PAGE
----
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Data show sub's ill-fated reversal of course

HONOLULU (AP)— The submerged USS Greeneville raced past the slow-moving Japanese fishing vessel Ehime Maru before a fateful course reversal that ended in their deadly collision, according to information released Friday.

It was the first disclosure of the submarine's movements in the critical 10 minutes leading up to the Feb. 9 collision that sank the Ehime Maru. Nine of the 35 on board the Japanese training ship are missing and presumed dead.

The National Transportation Safety Board, which is conducting an investigation of the accident nine miles off Honolulu, released the information, which shows the surface and subsurface movements of the two vessels.

The Navy is to open hearings into the accident Monday at Pearl Harbor, focusing on the actions of the Greeneville's officers.

Navy lawyers were reviewing a request Friday from attorneys for submarine Cmdr. Scott Waddle seeking "testimonial immunity" for Waddle during the hearings.

Testimonial immunity would prevent military lawyers from prosecuting Waddle based upon anything he says during the investigative hearing, according to military legal expert Eugene Fidell, president of the National Institute of Military Justice in Washington, D.C. However, Waddle still could face prosecution based upon the testimony of others.

Lawyers for Adm. Thomas Fargo, who convened the hearings, were reviewing the request. Waddle's attorneys did not return messages from The Associated Press.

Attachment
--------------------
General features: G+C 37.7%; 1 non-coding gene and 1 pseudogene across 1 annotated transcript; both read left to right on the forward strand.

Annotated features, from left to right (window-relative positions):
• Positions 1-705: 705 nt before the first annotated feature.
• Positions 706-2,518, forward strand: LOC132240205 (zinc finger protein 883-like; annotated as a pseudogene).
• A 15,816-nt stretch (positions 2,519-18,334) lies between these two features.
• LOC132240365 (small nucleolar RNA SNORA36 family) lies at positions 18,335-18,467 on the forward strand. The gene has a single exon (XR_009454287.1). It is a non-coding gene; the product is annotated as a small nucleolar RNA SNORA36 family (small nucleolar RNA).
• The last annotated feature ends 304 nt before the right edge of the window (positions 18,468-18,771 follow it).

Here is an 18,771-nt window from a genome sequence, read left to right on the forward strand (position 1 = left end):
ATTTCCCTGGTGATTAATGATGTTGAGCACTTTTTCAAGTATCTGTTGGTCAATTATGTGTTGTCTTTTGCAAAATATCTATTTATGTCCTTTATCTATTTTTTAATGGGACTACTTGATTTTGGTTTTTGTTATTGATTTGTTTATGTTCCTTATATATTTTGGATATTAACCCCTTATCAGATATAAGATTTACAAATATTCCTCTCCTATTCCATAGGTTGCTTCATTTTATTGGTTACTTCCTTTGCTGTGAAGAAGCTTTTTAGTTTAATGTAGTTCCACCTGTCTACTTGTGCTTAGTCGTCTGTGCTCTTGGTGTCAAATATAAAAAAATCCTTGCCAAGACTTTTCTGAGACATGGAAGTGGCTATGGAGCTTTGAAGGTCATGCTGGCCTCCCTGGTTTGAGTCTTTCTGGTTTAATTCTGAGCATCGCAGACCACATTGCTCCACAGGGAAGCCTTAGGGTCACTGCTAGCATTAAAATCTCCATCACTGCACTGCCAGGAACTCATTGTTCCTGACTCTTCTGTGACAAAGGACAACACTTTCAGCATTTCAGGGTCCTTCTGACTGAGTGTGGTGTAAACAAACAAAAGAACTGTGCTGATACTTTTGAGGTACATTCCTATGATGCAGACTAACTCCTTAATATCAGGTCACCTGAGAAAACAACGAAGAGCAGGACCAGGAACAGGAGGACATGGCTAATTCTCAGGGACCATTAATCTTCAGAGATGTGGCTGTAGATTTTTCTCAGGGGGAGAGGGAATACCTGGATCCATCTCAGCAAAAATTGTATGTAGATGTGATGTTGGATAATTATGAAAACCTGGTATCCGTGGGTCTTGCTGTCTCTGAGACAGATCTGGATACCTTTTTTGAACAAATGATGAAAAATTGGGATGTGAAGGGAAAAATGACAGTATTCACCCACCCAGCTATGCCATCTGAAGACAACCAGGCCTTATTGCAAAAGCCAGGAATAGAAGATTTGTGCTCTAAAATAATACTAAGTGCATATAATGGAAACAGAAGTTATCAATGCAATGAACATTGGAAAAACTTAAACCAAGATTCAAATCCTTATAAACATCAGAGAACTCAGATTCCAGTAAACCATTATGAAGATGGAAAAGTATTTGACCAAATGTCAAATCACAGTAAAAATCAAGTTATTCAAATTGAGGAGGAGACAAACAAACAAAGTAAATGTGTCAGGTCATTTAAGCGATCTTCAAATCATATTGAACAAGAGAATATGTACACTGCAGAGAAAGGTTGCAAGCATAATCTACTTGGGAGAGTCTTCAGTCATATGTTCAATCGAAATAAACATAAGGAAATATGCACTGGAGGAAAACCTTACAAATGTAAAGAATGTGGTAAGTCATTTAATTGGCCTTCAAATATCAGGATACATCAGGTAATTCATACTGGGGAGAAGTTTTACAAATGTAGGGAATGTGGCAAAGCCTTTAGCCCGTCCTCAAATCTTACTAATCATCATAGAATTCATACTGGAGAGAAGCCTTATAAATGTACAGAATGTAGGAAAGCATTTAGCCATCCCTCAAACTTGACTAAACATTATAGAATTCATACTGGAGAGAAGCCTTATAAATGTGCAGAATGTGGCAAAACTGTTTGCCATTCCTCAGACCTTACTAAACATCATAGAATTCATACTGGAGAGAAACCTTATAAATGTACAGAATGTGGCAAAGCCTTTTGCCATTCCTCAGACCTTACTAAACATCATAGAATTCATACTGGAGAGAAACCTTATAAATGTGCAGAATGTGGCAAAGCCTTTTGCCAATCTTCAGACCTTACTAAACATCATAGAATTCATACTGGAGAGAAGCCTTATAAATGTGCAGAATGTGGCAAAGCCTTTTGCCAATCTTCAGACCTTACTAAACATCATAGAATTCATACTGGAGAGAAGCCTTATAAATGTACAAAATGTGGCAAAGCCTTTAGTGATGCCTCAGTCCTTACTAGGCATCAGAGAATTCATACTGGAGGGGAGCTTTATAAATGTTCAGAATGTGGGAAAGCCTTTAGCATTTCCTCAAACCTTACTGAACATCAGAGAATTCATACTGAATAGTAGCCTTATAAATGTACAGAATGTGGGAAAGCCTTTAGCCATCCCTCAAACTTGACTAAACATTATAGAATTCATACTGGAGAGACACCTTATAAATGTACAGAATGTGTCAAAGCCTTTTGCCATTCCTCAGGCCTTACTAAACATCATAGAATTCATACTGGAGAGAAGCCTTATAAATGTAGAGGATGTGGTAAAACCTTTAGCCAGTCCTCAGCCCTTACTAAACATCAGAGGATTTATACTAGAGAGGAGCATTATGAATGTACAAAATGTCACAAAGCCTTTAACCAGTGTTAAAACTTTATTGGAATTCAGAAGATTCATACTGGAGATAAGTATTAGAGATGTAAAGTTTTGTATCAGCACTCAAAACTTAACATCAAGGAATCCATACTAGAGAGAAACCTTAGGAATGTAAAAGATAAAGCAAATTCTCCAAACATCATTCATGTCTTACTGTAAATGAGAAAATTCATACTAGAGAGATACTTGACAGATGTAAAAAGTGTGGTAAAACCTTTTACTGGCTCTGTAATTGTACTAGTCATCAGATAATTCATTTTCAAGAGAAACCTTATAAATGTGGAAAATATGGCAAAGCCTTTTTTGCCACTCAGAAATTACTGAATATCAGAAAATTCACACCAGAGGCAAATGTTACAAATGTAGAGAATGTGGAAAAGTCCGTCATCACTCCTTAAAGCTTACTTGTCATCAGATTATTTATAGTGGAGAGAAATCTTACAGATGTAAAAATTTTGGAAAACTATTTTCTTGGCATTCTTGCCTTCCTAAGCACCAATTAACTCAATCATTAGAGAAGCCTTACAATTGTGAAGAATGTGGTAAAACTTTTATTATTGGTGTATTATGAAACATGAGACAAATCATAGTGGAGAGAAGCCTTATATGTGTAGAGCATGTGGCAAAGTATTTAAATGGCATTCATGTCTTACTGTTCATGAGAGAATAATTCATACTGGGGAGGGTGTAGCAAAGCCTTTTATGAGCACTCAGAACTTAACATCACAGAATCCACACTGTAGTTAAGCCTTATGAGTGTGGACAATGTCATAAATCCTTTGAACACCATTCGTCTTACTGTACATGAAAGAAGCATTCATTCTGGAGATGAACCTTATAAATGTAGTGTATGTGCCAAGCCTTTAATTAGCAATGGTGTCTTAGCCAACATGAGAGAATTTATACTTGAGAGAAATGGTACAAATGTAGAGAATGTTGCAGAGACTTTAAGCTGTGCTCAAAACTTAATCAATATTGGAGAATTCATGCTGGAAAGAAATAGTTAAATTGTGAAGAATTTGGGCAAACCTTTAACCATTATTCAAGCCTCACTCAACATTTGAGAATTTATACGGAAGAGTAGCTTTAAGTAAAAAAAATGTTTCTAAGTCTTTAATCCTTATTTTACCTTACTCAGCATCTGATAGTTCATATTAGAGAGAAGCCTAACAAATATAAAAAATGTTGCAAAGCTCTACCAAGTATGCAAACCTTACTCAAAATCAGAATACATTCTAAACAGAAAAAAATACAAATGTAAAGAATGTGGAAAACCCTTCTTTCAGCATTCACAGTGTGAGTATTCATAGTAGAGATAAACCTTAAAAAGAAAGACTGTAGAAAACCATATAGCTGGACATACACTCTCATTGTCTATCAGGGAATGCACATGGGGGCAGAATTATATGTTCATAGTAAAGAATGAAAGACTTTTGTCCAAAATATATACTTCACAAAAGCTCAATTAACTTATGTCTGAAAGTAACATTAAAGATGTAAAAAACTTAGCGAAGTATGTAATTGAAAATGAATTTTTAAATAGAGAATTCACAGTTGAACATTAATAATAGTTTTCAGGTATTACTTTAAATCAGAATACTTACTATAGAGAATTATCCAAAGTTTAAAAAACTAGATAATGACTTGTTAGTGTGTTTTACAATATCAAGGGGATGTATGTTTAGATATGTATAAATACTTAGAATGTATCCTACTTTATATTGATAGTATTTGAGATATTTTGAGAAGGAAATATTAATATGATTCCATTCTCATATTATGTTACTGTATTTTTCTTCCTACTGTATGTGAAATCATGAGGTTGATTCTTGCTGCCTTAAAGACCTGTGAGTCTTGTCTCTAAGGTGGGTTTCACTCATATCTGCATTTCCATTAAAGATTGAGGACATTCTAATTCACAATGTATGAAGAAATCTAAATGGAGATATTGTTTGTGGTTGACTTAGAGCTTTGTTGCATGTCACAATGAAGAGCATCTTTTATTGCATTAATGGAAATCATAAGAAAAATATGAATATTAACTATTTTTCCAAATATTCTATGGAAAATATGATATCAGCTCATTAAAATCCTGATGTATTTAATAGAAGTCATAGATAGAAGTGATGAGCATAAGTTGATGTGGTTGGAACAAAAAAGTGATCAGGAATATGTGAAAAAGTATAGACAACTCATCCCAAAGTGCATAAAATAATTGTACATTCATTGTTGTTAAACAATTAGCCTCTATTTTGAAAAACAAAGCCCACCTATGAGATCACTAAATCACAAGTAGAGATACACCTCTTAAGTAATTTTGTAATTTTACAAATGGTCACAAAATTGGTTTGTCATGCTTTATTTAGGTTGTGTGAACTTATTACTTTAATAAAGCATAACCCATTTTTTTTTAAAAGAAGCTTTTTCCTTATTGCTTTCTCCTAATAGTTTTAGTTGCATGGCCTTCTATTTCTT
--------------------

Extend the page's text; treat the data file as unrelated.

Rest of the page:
The Navy had no comment on the information released by the NTSB, said Jon Yoshishige, a spokesman for the Pacific Fleet. He said the Navy is continuing to cooperate fully with the NTSB's investigation.

The information released by the NTSB is based on a preliminary tape provided by the Navy of the Greeneville's sonar and navigation data.

It showed the 190-foot fisheries training vessel was traveling in a south-southeast direction at 11 knots, nearly parallel to the southbound course of the submerged 360-foot Greeneville.

The much-faster submarine passed the Ehime Maru, but reversed course to the north to prepare for an emergency surfacing drill. The drill was a demonstration for 16 civilian guests aboard, the Navy said.

When the vessels were about two miles apart, the Greeneville made a series of zigzag turns, continuing in a north-northwest direction before ascending to an initial periscope depth five minutes before the impact.

After 1 1/2 minutes at periscope depth, the Greeneville descended, going the same direction as the Ehime Maru. It reached 405 feet in two minutes and turned northward.

The Greeneville then shot to the surface in 50 seconds, coming up under the Ehime Maru, the NTSB data show.

The submarine ripped the bottom out of the Ehime Maru, which sank within minutes.


On the Net: NTSB: www.ntsb.gov/Pressrel/2001/010302.htm